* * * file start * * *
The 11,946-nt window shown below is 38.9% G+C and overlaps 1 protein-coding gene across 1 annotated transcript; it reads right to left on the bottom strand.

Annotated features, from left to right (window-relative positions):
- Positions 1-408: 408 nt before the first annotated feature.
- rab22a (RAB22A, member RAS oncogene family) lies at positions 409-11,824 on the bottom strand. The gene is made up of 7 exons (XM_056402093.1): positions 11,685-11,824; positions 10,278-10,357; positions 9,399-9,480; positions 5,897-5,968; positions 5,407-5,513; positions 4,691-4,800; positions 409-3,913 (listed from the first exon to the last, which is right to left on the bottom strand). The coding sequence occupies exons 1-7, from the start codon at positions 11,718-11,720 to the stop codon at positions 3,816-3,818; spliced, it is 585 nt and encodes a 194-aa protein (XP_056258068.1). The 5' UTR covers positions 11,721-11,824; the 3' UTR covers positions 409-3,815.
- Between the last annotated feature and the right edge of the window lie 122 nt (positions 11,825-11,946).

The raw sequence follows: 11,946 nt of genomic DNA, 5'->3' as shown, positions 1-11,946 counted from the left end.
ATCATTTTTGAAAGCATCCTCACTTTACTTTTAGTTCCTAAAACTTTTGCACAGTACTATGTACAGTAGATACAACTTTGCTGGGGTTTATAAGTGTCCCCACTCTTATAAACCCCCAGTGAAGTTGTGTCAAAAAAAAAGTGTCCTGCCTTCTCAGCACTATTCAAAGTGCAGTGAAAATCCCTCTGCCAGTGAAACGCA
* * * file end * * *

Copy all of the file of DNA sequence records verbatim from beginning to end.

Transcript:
The 11,946-nt window shown below is 38.9% G+C and overlaps 1 protein-coding gene across 1 annotated transcript; it reads right to left on the bottom strand.

Annotated features, from left to right (window-relative positions):
- Positions 1-408: 408 nt before the first annotated feature.
- rab22a (RAB22A, member RAS oncogene family) lies at positions 409-11,824 on the bottom strand. The gene is made up of 7 exons (XM_056402093.1): positions 11,685-11,824; positions 10,278-10,357; positions 9,399-9,480; positions 5,897-5,968; positions 5,407-5,513; positions 4,691-4,800; positions 409-3,913 (listed from the first exon to the last, which is right to left on the bottom strand). The coding sequence occupies exons 1-7, from the start codon at positions 11,718-11,720 to the stop codon at positions 3,816-3,818; spliced, it is 585 nt and encodes a 194-aa protein (XP_056258068.1). The 5' UTR covers positions 11,721-11,824; the 3' UTR covers positions 409-3,815.
- Between the last annotated feature and the right edge of the window lie 122 nt (positions 11,825-11,946).

The raw sequence follows: 11,946 nt of genomic DNA, 5'->3' as shown, positions 1-11,946 counted from the left end.
ATCATTTTTGAAAGCATCCTCACTTTACTTTTAGTTCCTAAAACTTTTGCACAGTACTATGTACAGTAGATACAACTTTGCTGGGGTTTATAAGTGTCCCCACTCTTATAAACCCCCAGTGAAGTTGTGTCAAAAAAAAAGTGTCCTGCCTTCTCAGCACTATTCAAAGTGCAGTGAAAATCCCTCTGCCAGTGAAACGCA